Two large lithium-ion batteries will be built and connected to the grid in regional Victoria this year, giving the state’s west a significant renewable energy boost in time for next summer.
The batteries, which will store solar and wind-generated energy, will be built near Ballarat and Kerang and will have a combined generation capacity of 55 MW and a combined energy storage of 80 megawatt-hours – giving them more than half the power of South Australia’s gigantic 100MW Tesla battery.
The batteries will be built in the state’s west, which is identified as having a vulnerable energy transmission network.
The Turnbull government has committed up to $25 million to what will be the first installation of large-scale, grid-connected batteries in Victoria.
It follows a missed attempt by the Andrews government last year to switch on two, large-scale batteries by January 1 to help compensate for the closure of the Hazelwood coal-fired power station.
Instead, it will team up with the Turnbull government’s Australian Renewable Energy Agency and contribute $25 million of its own to the $50 million project.
Federal Energy Minister Josh Frydenberg said the batteries would push down energy prices and improve reliability in Victoria.
“They will not only allow currently unused renewable energy to be stored instead of wasted, but also inject electricity into the grid at times of peak demand in an area known for transmission congestion,” Mr Frydenberg said.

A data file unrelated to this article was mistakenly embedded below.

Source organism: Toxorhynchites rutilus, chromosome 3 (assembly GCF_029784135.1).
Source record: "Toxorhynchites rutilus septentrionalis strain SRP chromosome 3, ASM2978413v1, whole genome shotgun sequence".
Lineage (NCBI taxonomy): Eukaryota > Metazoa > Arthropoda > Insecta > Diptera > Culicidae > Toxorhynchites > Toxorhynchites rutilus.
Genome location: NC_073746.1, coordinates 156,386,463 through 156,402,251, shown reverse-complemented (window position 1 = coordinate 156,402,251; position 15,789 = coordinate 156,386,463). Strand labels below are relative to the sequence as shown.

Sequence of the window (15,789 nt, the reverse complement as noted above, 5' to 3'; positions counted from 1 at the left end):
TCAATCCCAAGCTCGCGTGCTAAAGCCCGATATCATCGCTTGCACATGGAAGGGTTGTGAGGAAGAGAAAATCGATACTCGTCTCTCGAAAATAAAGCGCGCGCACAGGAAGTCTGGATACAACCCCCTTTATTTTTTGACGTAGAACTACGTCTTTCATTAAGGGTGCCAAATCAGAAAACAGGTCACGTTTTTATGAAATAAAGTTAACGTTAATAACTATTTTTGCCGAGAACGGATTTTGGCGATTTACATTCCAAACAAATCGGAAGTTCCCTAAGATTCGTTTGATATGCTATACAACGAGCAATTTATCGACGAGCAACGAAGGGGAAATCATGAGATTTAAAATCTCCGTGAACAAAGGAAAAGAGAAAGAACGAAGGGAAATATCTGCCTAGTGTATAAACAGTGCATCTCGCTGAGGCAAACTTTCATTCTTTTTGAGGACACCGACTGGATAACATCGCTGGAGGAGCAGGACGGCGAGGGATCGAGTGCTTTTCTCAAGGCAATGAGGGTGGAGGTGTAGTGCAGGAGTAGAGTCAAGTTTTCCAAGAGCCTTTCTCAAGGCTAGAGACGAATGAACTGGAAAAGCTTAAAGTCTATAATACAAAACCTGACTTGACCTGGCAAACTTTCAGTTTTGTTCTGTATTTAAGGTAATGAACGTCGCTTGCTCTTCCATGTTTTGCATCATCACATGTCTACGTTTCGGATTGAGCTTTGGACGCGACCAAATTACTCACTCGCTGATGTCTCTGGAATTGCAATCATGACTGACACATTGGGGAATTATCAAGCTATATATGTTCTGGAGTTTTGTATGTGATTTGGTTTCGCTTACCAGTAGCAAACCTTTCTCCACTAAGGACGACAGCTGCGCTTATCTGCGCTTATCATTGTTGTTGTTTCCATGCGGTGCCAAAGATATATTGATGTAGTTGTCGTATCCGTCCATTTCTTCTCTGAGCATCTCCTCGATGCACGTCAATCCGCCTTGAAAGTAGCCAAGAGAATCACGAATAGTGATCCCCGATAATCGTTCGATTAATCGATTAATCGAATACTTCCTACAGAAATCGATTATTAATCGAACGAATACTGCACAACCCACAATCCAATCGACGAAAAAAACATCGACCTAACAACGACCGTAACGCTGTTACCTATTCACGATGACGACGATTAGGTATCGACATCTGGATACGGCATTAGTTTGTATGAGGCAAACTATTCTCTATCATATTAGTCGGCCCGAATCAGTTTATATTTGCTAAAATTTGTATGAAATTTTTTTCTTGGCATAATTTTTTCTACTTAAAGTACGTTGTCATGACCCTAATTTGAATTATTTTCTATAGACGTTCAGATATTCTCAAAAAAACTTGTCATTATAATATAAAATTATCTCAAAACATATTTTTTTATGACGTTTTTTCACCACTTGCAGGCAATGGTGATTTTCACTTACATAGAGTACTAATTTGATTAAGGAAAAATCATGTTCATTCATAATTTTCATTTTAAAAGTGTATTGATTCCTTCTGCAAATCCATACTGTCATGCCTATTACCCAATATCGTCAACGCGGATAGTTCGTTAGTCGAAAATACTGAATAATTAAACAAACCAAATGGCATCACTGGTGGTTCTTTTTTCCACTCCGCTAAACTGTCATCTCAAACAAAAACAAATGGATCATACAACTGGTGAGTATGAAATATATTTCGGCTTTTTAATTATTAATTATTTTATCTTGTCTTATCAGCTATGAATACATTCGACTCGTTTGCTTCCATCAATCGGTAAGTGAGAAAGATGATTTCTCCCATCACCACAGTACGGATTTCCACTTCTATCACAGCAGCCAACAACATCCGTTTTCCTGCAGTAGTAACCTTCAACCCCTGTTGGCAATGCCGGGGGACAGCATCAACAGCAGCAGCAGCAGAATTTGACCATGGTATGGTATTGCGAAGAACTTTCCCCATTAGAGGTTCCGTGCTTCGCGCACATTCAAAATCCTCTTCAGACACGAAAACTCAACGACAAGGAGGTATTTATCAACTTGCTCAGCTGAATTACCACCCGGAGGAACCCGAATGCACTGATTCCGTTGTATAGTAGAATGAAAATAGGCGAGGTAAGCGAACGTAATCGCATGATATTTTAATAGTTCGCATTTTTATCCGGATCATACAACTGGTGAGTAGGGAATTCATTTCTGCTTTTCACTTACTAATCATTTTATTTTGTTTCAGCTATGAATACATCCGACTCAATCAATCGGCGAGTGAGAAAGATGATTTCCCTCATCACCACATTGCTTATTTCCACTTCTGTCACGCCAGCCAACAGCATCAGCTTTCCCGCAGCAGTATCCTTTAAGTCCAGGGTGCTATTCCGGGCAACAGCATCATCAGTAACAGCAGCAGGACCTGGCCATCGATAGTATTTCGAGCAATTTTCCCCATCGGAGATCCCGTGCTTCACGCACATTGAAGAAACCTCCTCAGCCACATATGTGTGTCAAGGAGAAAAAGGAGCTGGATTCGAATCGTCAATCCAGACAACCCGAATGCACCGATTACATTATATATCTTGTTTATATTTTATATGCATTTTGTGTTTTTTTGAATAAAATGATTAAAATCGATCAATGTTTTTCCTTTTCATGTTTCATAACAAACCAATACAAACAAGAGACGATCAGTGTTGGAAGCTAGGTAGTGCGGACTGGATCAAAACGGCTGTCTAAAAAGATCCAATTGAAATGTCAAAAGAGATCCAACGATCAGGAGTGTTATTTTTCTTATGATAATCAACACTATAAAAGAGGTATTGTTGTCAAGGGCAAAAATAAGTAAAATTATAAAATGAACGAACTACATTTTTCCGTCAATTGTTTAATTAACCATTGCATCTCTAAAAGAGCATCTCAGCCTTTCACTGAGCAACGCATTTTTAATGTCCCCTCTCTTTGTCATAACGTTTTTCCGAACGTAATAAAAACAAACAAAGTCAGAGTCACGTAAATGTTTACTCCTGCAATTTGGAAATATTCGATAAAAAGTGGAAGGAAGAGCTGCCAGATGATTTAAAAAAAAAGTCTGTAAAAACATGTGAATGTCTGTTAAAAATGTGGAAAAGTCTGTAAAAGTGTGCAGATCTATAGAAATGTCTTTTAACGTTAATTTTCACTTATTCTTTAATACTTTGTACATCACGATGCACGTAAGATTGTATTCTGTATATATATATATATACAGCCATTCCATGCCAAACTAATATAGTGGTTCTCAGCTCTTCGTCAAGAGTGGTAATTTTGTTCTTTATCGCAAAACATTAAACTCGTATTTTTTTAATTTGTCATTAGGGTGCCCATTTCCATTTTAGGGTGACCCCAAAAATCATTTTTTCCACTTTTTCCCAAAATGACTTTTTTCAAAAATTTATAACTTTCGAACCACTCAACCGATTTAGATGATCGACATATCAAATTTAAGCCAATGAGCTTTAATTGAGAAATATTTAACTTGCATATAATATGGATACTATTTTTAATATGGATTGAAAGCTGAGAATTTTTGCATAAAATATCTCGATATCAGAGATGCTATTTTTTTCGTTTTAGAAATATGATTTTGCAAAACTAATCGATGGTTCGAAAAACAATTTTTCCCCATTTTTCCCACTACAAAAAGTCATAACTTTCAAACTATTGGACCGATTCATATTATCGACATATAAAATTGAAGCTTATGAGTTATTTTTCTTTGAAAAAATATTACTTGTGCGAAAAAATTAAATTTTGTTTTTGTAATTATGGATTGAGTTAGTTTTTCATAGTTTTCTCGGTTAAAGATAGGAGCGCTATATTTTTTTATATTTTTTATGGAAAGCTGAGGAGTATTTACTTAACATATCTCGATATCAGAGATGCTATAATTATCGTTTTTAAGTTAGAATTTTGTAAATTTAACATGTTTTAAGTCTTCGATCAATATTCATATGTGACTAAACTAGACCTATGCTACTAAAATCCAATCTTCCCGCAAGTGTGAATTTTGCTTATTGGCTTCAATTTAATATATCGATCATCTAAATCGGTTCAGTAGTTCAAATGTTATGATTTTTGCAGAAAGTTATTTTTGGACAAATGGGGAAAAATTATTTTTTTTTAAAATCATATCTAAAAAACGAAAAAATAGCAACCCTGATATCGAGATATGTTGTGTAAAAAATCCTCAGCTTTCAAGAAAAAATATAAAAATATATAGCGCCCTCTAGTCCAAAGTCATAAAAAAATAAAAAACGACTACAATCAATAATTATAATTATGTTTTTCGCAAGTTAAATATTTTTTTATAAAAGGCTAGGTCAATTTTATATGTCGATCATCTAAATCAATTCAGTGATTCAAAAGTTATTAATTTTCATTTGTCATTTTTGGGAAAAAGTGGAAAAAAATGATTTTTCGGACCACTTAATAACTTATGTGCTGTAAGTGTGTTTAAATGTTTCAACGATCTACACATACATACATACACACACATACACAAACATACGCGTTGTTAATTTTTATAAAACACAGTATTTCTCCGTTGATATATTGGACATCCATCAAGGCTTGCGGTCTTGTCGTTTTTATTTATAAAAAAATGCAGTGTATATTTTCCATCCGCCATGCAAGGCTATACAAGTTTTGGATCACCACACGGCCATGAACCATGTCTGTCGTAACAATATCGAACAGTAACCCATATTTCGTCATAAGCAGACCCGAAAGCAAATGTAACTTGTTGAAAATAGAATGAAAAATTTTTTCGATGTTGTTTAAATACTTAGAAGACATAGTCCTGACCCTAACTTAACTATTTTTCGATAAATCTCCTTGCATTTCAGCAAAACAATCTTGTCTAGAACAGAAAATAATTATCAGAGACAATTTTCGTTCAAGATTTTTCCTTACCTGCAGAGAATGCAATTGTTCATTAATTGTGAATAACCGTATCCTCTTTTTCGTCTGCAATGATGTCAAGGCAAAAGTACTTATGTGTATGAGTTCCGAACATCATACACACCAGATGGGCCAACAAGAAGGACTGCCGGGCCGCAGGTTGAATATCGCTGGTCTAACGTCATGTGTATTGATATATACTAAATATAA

“Together, they will help lower power prices and stabilise the grid.”
The two batteries will feed solar and wind-generated energy into the grid in western Victoria, easing the load on the constrained transmission network in that part of the state.
The Kerang-based battery will be supplied by Tesla and connected to the Gannawarra solar farm, Victoria’s biggest, in the state’s north-west.
It will demonstrate how an existing solar farm can be retrofitted with battery storage.
The Ballarat-based battery will be supplied by Fluence and built at a nearby terminal station in Warrenheip.
It will be big enough to power 20,000 households for an hour during peak demand periods.
The Australian Renewable Energy Agency’s chief executive, Ivor Frischknecht, said the batteries would facilitate Victoria’s transition to renewable energy.
The state has set renewable energy targets of 25 per cent by 2020 and 40 per cent by 2025.
Mr Frydenberg said storage had been the missing piece of the energy jigsaw for some time.
Batteries can store renewable energy and dispatch it when it is needed, delivering solar power at night and wind energy when there is no wind.
The announcement follows the release this week of a report by the Australian Energy Market Operator, which confirmed that the national energy market is steadily moving away from coal as its primary energy source and towards natural gas and wind.
An analysis of the national energy market reveals it has retired 5199 megawatts of baseload generation in the past decade and replaced it with 6584 megawatts of other, mostly renewable, sources.
“The [national energy market] is now facing an unprecedented replacement of its generation fleet,” AEMO’s report says.
“Evidence of this radical transformation can be seen in the change in the portfolio of supply resources … over the last decade, with a shift away from coal generation to natural gas and wind as fuel sources.”